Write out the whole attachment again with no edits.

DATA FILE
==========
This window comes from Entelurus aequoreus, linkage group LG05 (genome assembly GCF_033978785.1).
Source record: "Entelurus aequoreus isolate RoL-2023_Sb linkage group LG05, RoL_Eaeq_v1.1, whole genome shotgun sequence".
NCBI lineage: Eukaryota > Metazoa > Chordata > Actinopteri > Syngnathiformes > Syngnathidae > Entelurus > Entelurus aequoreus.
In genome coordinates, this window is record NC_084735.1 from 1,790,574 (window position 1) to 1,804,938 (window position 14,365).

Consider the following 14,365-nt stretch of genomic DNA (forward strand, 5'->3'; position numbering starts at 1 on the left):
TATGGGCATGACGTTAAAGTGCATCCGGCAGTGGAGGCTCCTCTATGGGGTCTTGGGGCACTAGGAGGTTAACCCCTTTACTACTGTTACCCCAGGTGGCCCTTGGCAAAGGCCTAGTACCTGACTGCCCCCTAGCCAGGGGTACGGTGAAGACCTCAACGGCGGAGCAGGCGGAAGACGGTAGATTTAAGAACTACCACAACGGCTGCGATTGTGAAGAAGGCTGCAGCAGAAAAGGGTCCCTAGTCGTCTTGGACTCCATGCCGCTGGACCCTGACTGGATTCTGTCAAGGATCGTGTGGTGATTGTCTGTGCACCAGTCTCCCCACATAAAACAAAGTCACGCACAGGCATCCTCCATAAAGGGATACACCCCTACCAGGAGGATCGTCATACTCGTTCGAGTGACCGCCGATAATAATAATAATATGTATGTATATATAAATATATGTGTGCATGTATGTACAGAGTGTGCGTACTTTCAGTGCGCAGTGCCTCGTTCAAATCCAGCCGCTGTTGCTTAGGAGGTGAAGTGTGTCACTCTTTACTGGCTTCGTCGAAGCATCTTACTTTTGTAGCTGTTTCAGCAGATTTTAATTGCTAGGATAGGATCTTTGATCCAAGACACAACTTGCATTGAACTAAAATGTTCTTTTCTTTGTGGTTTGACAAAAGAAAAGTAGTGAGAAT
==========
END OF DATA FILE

This window comes from Entelurus aequoreus, linkage group LG05 (genome assembly GCF_033978785.1).
Source record: "Entelurus aequoreus isolate RoL-2023_Sb linkage group LG05, RoL_Eaeq_v1.1, whole genome shotgun sequence".
NCBI lineage: Eukaryota > Metazoa > Chordata > Actinopteri > Syngnathiformes > Syngnathidae > Entelurus > Entelurus aequoreus.
In genome coordinates, this window is record NC_084735.1 from 1,790,574 (window position 1) to 1,804,938 (window position 14,365).

Consider the following 14,365-nt stretch of genomic DNA (forward strand, 5'->3'; position numbering starts at 1 on the left):
TATGGGCATGACGTTAAAGTGCATCCGGCAGTGGAGGCTCCTCTATGGGGTCTTGGGGCACTAGGAGGTTAACCCCTTTACTACTGTTACCCCAGGTGGCCCTTGGCAAAGGCCTAGTACCTGACTGCCCCCTAGCCAGGGGTACGGTGAAGACCTCAACGGCGGAGCAGGCGGAAGACGGTAGATTTAAGAACTACCACAACGGCTGCGATTGTGAAGAAGGCTGCAGCAGAAAAGGGTCCCTAGTCGTCTTGGACTCCATGCCGCTGGACCCTGACTGGATTCTGTCAAGGATCGTGTGGTGATTGTCTGTGCACCAGTCTCCCCACATAAAACAAAGTCACGCACAGGCATCCTCCATAAAGGGATACACCCCTACCAGGAGGATCGTCATACTCGTTCGAGTGACCGCCGATAATAATAATAATATGTATGTATATATAAATATATGTGTGCATGTATGTACAGAGTGTGCGTACTTTCAGTGCGCAGTGCCTCGTTCAAATCCAGCCGCTGTTGCTTAGGAGGTGAAGTGTGTCACTCTTTACTGGCTTCGTCGAAGCATCTTACTTTTGTAGCTGTTTCAGCAGATTTTAATTGCTAGGATAGGATCTTTGATCCAAGACACAACTTGCATTGAACTAAAATGTTCTTTTCTTTGTGGTTTGACAAAAGAAAAGTAGTGAGAAT